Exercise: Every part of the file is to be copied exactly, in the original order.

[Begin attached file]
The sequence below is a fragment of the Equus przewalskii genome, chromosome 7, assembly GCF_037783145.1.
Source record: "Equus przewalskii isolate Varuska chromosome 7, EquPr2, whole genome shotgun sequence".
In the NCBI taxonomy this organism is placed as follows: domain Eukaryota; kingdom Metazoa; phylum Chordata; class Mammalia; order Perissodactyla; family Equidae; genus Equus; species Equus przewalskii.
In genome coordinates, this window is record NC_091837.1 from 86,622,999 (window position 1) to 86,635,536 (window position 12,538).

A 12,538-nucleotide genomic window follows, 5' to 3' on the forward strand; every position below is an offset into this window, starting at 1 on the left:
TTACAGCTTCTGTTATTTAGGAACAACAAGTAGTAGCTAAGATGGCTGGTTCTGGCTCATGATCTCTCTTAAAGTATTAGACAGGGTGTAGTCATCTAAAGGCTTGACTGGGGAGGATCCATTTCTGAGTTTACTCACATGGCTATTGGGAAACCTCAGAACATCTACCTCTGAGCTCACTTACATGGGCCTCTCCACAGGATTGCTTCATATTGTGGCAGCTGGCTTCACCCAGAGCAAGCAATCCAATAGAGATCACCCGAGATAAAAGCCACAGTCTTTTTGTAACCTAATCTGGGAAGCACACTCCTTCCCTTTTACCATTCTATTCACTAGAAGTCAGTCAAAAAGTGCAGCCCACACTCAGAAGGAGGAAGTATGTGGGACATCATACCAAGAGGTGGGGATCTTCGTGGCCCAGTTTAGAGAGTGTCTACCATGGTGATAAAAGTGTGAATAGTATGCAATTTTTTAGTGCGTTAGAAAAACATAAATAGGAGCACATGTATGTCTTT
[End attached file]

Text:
The sequence below is a fragment of the Equus przewalskii genome, chromosome 7, assembly GCF_037783145.1.
Source record: "Equus przewalskii isolate Varuska chromosome 7, EquPr2, whole genome shotgun sequence".
In the NCBI taxonomy this organism is placed as follows: domain Eukaryota; kingdom Metazoa; phylum Chordata; class Mammalia; order Perissodactyla; family Equidae; genus Equus; species Equus przewalskii.
In genome coordinates, this window is record NC_091837.1 from 86,622,999 (window position 1) to 86,635,536 (window position 12,538).

A 12,538-nucleotide genomic window follows, 5' to 3' on the forward strand; every position below is an offset into this window, starting at 1 on the left:
TTACAGCTTCTGTTATTTAGGAACAACAAGTAGTAGCTAAGATGGCTGGTTCTGGCTCATGATCTCTCTTAAAGTATTAGACAGGGTGTAGTCATCTAAAGGCTTGACTGGGGAGGATCCATTTCTGAGTTTACTCACATGGCTATTGGGAAACCTCAGAACATCTACCTCTGAGCTCACTTACATGGGCCTCTCCACAGGATTGCTTCATATTGTGGCAGCTGGCTTCACCCAGAGCAAGCAATCCAATAGAGATCACCCGAGATAAAAGCCACAGTCTTTTTGTAACCTAATCTGGGAAGCACACTCCTTCCCTTTTACCATTCTATTCACTAGAAGTCAGTCAAAAAGTGCAGCCCACACTCAGAAGGAGGAAGTATGTGGGACATCATACCAAGAGGTGGGGATCTTCGTGGCCCAGTTTAGAGAGTGTCTACCATGGTGATAAAAGTGTGAATAGTATGCAATTTTTTAGTGCGTTAGAAAAACATAAATAGGAGCACATGTATGTCTTT